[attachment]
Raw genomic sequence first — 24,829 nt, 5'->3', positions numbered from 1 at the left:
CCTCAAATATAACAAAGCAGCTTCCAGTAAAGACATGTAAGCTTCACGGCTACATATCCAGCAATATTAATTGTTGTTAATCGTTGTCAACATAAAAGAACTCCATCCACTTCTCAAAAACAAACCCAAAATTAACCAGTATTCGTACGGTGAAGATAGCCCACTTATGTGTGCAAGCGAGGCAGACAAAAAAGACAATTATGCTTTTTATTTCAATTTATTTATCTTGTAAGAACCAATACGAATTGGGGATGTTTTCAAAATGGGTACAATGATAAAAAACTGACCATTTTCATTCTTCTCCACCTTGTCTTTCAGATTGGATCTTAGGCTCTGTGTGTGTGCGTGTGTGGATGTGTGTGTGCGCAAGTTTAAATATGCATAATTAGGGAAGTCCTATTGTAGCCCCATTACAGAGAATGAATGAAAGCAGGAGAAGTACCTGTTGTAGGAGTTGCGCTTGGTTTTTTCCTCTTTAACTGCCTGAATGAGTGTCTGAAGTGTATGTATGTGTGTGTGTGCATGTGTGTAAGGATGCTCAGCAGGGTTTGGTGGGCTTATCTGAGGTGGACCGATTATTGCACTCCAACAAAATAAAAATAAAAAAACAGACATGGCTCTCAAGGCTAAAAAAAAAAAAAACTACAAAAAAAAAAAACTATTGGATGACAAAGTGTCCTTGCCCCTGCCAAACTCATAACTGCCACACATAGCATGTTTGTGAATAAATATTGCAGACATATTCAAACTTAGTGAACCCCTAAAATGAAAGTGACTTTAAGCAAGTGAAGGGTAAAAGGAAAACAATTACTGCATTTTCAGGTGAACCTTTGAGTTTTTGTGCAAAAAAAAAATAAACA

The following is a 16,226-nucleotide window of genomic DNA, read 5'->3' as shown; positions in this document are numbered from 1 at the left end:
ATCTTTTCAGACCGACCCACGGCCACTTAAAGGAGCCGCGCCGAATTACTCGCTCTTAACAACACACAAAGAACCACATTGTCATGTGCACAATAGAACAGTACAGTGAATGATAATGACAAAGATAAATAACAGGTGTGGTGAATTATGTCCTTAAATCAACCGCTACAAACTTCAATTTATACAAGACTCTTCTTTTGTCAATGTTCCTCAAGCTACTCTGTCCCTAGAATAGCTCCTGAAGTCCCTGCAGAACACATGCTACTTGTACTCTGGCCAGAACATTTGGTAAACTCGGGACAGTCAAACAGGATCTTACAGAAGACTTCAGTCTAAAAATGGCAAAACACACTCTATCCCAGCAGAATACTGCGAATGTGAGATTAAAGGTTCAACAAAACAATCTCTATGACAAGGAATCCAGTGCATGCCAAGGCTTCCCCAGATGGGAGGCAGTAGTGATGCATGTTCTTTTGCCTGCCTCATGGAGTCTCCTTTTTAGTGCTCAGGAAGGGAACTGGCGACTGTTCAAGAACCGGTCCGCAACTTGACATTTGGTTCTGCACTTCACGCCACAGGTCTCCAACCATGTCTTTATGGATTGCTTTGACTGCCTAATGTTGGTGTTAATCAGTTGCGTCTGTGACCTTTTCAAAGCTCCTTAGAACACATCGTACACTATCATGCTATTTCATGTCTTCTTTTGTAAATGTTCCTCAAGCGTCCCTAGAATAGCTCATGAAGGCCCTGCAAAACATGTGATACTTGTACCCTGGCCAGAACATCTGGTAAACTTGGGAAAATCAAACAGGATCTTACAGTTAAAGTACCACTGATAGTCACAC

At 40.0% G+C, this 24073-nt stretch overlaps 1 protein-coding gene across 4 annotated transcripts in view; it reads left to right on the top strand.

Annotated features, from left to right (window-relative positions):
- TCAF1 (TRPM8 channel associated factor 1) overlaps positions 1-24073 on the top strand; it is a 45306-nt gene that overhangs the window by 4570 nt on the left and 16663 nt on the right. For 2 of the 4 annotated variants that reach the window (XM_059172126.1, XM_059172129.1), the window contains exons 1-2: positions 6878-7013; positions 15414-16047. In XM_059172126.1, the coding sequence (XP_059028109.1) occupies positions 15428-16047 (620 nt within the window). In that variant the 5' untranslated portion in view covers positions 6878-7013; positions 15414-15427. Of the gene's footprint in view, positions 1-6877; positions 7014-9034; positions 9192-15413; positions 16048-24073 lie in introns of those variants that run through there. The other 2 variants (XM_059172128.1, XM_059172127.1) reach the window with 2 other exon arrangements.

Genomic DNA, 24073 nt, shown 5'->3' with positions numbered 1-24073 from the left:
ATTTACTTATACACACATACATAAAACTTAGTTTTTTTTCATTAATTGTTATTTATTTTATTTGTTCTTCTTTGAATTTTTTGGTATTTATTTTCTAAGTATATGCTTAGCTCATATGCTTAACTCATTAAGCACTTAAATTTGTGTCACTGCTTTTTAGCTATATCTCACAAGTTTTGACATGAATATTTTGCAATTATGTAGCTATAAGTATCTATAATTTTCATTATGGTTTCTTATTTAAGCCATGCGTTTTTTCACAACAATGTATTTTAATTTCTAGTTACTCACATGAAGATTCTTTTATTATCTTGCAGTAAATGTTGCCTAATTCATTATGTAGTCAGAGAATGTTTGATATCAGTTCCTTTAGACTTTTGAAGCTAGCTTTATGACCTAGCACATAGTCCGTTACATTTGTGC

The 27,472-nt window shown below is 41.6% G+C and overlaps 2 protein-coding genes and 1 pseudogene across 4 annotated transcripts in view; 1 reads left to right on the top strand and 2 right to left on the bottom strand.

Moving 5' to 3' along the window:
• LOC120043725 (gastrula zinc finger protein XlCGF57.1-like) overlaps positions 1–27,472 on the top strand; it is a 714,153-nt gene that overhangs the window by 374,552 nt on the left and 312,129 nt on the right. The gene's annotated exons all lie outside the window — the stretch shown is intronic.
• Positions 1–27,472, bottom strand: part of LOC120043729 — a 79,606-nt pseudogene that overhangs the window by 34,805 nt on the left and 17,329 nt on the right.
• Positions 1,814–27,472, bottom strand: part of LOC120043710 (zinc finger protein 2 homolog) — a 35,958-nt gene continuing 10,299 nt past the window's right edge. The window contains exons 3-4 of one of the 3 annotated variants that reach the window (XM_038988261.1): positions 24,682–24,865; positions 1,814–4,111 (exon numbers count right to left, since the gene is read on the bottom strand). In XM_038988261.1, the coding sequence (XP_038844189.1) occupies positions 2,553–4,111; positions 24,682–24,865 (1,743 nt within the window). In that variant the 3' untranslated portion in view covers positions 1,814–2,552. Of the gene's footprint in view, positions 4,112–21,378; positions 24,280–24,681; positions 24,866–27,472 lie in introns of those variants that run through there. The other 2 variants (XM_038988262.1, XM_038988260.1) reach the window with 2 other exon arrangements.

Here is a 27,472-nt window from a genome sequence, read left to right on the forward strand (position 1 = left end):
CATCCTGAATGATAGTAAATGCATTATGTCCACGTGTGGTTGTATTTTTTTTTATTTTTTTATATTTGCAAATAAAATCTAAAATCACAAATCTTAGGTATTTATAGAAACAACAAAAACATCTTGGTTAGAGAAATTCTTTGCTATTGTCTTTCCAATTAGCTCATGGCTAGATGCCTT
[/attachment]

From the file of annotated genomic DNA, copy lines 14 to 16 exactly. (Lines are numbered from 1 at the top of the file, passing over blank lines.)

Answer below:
• Positions 1,814–27,472, bottom strand: part of LOC120043710 (zinc finger protein 2 homolog) — a 35,958-nt gene continuing 10,299 nt past the window's right edge. The window contains exons 3-4 of one of the 3 annotated variants that reach the window (XM_038988261.1): positions 24,682–24,865; positions 1,814–4,111 (exon numbers count right to left, since the gene is read on the bottom strand). In XM_038988261.1, the coding sequence (XP_038844189.1) occupies positions 2,553–4,111; positions 24,682–24,865 (1,743 nt within the window). In that variant the 3' untranslated portion in view covers positions 1,814–2,552. Of the gene's footprint in view, positions 4,112–21,378; positions 24,280–24,681; positions 24,866–27,472 lie in introns of those variants that run through there. The other 2 variants (XM_038988262.1, XM_038988260.1) reach the window with 2 other exon arrangements.

Here is a 27,472-nt window from a genome sequence, read left to right on the forward strand (position 1 = left end):
CATCCTGAATGATAGTAAATGCATTATGTCCACGTGTGGTTGTATTTTTTTTTATTTTTTTATATTTGCAAATAAAATCTAAAATCACAAATCTTAGGTATTTATAGAAACAACAAAAACATCTTGGTTAGAGAAATTCTTTGCTATTGTCTTTCCAATTAGCTCATGGCTAGATGCCTT